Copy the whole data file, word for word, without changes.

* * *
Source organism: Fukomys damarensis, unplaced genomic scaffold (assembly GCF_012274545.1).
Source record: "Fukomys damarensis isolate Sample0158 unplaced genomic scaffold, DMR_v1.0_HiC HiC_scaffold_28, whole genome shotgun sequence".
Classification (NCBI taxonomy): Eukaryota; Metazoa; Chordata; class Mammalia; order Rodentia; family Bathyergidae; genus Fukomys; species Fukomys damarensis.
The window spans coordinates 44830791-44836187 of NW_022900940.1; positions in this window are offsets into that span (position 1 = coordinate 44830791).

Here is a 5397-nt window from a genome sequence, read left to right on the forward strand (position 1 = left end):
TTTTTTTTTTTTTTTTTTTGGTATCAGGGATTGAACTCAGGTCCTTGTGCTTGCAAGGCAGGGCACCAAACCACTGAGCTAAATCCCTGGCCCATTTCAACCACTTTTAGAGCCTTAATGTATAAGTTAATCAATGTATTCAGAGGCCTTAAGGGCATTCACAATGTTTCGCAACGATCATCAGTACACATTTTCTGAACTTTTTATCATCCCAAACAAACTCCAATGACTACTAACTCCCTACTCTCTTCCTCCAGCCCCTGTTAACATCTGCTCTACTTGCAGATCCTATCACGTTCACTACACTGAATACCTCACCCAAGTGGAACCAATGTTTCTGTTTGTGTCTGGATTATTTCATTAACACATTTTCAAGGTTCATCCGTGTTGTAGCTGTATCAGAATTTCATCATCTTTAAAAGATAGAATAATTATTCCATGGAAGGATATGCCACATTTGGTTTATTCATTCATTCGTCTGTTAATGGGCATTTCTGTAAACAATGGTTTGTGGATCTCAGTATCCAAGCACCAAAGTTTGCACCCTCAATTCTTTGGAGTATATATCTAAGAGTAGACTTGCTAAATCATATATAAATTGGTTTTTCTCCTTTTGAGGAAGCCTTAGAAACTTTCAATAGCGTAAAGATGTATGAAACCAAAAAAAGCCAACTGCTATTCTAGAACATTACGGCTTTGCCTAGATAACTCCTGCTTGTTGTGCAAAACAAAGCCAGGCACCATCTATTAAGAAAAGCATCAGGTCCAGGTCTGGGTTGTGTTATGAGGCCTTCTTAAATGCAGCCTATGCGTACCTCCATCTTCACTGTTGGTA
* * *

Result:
Source organism: Fukomys damarensis, unplaced genomic scaffold (assembly GCF_012274545.1).
Source record: "Fukomys damarensis isolate Sample0158 unplaced genomic scaffold, DMR_v1.0_HiC HiC_scaffold_28, whole genome shotgun sequence".
Classification (NCBI taxonomy): Eukaryota; Metazoa; Chordata; class Mammalia; order Rodentia; family Bathyergidae; genus Fukomys; species Fukomys damarensis.
The window spans coordinates 44830791-44836187 of NW_022900940.1; positions in this window are offsets into that span (position 1 = coordinate 44830791).

Here is a 5397-nt window from a genome sequence, read left to right on the forward strand (position 1 = left end):
TTTTTTTTTTTTTTTTTTTGGTATCAGGGATTGAACTCAGGTCCTTGTGCTTGCAAGGCAGGGCACCAAACCACTGAGCTAAATCCCTGGCCCATTTCAACCACTTTTAGAGCCTTAATGTATAAGTTAATCAATGTATTCAGAGGCCTTAAGGGCATTCACAATGTTTCGCAACGATCATCAGTACACATTTTCTGAACTTTTTATCATCCCAAACAAACTCCAATGACTACTAACTCCCTACTCTCTTCCTCCAGCCCCTGTTAACATCTGCTCTACTTGCAGATCCTATCACGTTCACTACACTGAATACCTCACCCAAGTGGAACCAATGTTTCTGTTTGTGTCTGGATTATTTCATTAACACATTTTCAAGGTTCATCCGTGTTGTAGCTGTATCAGAATTTCATCATCTTTAAAAGATAGAATAATTATTCCATGGAAGGATATGCCACATTTGGTTTATTCATTCATTCGTCTGTTAATGGGCATTTCTGTAAACAATGGTTTGTGGATCTCAGTATCCAAGCACCAAAGTTTGCACCCTCAATTCTTTGGAGTATATATCTAAGAGTAGACTTGCTAAATCATATATAAATTGGTTTTTCTCCTTTTGAGGAAGCCTTAGAAACTTTCAATAGCGTAAAGATGTATGAAACCAAAAAAAGCCAACTGCTATTCTAGAACATTACGGCTTTGCCTAGATAACTCCTGCTTGTTGTGCAAAACAAAGCCAGGCACCATCTATTAAGAAAAGCATCAGGTCCAGGTCTGGGTTGTGTTATGAGGCCTTCTTAAATGCAGCCTATGCGTACCTCCATCTTCACTGTTGGTA